More than 40 nations are committed to reducing emissions from their healthcare industries

More than 40 nations are committed to reducing emissions from their healthcare industries


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More than 40 countries have pledged to reduce greenhouse gas emissions in their health systems, World Health Organization officials said late Monday.

“This announcement is huge,” said Josh Karliner, international director of programs and strategy for Health Care Without Harm, a nonprofit committed to reducing the environmental impact of healthcare. It aims to put the industry on a path towards “net zero” greenhouse gas emissions, he said, and “which implies fundamentally changing the way healthcare is delivered”.

The governments of 42 countries have announced that they will reduce their emissions of carbon dioxide, the main greenhouse gas that warms the world, in their health systems. Twelve countries have committed to zero net carbon emissions by 2050.

The pledges came from high-income countries including the United States, the United Kingdom and Germany, as well as several low and middle-income countries already hardest hit by the effects of climate change, such as the Bahamas, Fiji and the Maldives.

The health sector accounts for almost five percent of global carbon dioxide emissions. If it were a country, it would be the fifth largest emitter.

Many of the commitments are initial commitments that need to be backed up with further details to help achieve the goals.

Public health is a higher priority at the world climate summit in Glasgow this week than at any previous United Nations climate change conference. For the first time there is a dedicated health pavilion and a series of panels, speeches and lectures on the effects of climate change on health.

These included emotional requests from mothers of children who suffered from air pollution, including Rosamund Adoo-Kissi-Debrah, who spoke to Alok Sharma, chairman of the conference, on Friday and whose death from asthma was attributed to air pollution. New technologies were also presented, including the introduction of an emission-free ambulance.

There is already extensive research showing that climate change is contributing to a wide variety of health risks around the world. It exacerbates heat waves, intensifies forest fires, increases the risk of flooding and aggravates droughts. These in turn are increasing heat-related mortality, pregnancy complications and cardiovascular diseases. And as with many things to do with the climate, the risks and damage are particularly great where they are least able to react.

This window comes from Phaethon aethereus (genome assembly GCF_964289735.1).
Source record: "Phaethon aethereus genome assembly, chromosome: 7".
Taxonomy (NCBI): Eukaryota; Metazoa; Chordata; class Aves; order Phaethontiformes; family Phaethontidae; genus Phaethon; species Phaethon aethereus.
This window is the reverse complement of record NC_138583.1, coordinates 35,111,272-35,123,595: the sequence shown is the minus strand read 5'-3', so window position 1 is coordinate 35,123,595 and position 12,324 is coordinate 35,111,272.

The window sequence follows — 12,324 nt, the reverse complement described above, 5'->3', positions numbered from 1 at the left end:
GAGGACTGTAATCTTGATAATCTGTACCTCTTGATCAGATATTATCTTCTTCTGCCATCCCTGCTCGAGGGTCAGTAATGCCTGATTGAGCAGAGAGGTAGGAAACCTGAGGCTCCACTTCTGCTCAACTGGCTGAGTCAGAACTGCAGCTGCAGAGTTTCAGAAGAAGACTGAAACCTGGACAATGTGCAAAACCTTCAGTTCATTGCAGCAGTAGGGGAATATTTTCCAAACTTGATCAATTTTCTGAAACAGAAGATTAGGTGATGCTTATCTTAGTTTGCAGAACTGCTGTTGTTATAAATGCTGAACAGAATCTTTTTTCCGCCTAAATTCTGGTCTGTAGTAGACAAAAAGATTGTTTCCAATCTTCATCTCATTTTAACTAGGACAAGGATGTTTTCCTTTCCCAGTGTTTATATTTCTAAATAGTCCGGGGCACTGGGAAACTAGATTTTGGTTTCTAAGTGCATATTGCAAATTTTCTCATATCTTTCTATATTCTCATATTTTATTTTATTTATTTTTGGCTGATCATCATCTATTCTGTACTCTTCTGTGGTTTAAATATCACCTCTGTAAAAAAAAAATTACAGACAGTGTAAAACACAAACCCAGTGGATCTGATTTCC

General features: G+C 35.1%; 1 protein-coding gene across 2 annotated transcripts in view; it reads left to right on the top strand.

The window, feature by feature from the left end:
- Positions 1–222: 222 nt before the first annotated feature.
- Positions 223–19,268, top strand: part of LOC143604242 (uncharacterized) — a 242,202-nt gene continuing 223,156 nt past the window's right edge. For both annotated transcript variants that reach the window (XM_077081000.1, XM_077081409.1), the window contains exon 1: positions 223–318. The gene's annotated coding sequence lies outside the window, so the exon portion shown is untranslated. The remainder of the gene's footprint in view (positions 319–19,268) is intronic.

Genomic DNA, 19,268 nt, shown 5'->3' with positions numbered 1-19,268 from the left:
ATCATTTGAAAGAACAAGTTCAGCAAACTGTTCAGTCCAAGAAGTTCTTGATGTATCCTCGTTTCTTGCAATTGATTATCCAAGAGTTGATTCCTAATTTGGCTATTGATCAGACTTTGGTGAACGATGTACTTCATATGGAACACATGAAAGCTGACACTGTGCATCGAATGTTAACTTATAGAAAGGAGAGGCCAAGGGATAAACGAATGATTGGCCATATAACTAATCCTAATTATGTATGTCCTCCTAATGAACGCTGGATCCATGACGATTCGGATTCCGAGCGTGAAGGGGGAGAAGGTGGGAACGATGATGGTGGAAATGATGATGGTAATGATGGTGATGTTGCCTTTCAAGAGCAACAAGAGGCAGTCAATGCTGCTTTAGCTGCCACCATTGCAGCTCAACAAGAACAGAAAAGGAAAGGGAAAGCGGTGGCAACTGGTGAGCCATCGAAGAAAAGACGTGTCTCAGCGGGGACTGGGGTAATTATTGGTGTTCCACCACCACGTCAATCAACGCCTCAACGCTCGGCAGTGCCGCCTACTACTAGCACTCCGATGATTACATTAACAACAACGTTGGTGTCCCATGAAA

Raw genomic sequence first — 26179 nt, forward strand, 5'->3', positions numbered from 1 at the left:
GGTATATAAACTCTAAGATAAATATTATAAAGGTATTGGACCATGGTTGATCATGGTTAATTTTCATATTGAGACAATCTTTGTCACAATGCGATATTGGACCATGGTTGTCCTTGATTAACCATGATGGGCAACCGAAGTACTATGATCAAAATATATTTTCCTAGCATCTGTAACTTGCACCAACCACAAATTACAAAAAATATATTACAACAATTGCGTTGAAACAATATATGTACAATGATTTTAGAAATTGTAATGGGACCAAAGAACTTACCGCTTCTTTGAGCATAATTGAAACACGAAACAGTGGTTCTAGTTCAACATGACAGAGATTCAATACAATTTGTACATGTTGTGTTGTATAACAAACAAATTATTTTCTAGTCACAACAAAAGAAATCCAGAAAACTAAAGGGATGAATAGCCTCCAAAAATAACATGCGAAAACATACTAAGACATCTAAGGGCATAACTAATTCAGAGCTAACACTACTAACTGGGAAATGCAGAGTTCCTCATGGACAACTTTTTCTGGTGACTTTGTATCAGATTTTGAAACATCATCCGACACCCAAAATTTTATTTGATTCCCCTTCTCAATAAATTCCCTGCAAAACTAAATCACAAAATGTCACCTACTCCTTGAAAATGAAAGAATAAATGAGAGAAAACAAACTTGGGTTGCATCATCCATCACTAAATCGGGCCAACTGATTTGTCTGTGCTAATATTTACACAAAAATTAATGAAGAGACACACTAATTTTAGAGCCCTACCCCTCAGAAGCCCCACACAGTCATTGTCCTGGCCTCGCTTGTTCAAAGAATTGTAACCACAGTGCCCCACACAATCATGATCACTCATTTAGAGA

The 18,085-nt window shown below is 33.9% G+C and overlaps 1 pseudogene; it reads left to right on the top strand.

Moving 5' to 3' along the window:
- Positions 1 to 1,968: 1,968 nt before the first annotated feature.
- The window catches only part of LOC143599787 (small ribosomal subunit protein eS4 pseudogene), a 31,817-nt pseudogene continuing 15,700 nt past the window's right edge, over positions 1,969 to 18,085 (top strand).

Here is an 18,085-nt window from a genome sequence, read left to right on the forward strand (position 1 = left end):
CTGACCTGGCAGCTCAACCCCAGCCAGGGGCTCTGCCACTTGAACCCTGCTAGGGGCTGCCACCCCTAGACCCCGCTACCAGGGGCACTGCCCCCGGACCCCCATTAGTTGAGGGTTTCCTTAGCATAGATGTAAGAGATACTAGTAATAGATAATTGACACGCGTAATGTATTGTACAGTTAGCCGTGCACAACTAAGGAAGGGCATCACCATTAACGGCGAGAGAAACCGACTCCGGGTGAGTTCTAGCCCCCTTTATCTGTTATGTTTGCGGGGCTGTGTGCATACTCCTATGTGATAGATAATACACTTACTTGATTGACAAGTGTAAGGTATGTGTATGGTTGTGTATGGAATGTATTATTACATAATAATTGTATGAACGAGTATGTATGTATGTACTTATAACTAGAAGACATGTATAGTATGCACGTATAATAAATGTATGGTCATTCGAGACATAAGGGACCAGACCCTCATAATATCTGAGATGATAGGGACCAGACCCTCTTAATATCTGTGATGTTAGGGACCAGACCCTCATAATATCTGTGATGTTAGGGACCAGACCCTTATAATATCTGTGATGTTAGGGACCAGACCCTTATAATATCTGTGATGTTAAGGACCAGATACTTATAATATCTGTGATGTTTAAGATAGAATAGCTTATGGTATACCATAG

The United States, responsible for more than a quarter of the world’s carbon dioxide emissions from the health sector, has joined the commitment to clean up its health sector. Admiral Rachel Levine, assistant secretary for the Department of Health and Human Services, said the government will reduce emissions in federal health facilities, which could include those from the Department of Defense and the Department of Veterans Affairs, and provide incentives and guidance and support for privately owned healthcare facilities to make similar cuts.

Nineteen private health systems in the United States have already committed to reducing their greenhouse gas emissions.

The Biden administration has announced that by 2030, the United States will seek to reduce greenhouse gas emissions across the economy by 50 to 52 percent from 2005 levels. Healthcare is responsible for 8.5 percent of the country’s greenhouse gas emissions.

The Federal Office of Health and Human Services said it plans to provide more details in a public statement in Glasgow on Tuesday morning.

In order to meet these commitments, countries will have to significantly upgrade their health sectors.

For high-income countries, this would mean making the health sector more energy efficient and less wasteful, but it would also likely require the conversion of all energy networks to provide clean energy. For low- and middle-income countries, whose populations may not have regular access to health care, or where health facilities lack reliable energy, it will likely require the construction of new and greener facilities at the same time as the expansion of health coverage.

In a closed meeting on Monday, international donors including USAID, the World Bank and the Green Climate Fund held an initial discussion on how they would support the commitments of low and middle income countries.

“Amid the pandemic, we had to recover from extreme weather events and cope with the resulting health effects,” Ifereimi Waqainabete, Fiji’s Minister of Health and Medical Services, said in a statement. It “showed us that health systems and facilities are the primary line of defense in protecting the population from emerging threats”.



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Rachel Meadows

Rachel Meadows

Trending topics news writer who enjoys cooking, walking her dog and travel.

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